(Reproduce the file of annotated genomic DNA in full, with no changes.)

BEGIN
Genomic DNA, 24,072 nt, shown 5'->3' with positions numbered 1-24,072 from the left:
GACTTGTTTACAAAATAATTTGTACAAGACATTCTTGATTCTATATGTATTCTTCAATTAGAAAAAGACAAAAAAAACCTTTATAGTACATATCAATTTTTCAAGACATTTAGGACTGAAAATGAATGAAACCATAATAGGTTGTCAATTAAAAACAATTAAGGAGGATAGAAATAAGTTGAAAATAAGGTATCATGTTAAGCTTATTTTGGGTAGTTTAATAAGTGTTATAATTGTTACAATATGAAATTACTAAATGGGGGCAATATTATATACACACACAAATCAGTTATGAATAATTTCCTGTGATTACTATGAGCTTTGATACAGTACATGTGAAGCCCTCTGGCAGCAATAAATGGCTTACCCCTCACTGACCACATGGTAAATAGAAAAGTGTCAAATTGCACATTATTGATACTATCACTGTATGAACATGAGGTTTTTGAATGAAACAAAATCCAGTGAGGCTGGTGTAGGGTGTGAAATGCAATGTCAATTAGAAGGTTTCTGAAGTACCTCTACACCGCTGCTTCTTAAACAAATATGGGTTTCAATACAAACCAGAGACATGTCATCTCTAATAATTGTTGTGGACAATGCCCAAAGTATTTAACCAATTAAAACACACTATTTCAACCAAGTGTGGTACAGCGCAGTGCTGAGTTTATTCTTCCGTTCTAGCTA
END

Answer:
Genomic DNA, 24,072 nt, shown 5'->3' with positions numbered 1-24,072 from the left:
GACTTGTTTACAAAATAATTTGTACAAGACATTCTTGATTCTATATGTATTCTTCAATTAGAAAAAGACAAAAAAAACCTTTATAGTACATATCAATTTTTCAAGACATTTAGGACTGAAAATGAATGAAACCATAATAGGTTGTCAATTAAAAACAATTAAGGAGGATAGAAATAAGTTGAAAATAAGGTATCATGTTAAGCTTATTTTGGGTAGTTTAATAAGTGTTATAATTGTTACAATATGAAATTACTAAATGGGGGCAATATTATATACACACACAAATCAGTTATGAATAATTTCCTGTGATTACTATGAGCTTTGATACAGTACATGTGAAGCCCTCTGGCAGCAATAAATGGCTTACCCCTCACTGACCACATGGTAAATAGAAAAGTGTCAAATTGCACATTATTGATACTATCACTGTATGAACATGAGGTTTTTGAATGAAACAAAATCCAGTGAGGCTGGTGTAGGGTGTGAAATGCAATGTCAATTAGAAGGTTTCTGAAGTACCTCTACACCGCTGCTTCTTAAACAAATATGGGTTTCAATACAAACCAGAGACATGTCATCTCTAATAATTGTTGTGGACAATGCCCAAAGTATTTAACCAATTAAAACACACTATTTCAACCAAGTGTGGTACAGCGCAGTGCTGAGTTTATTCTTCCGTTCTAGCTA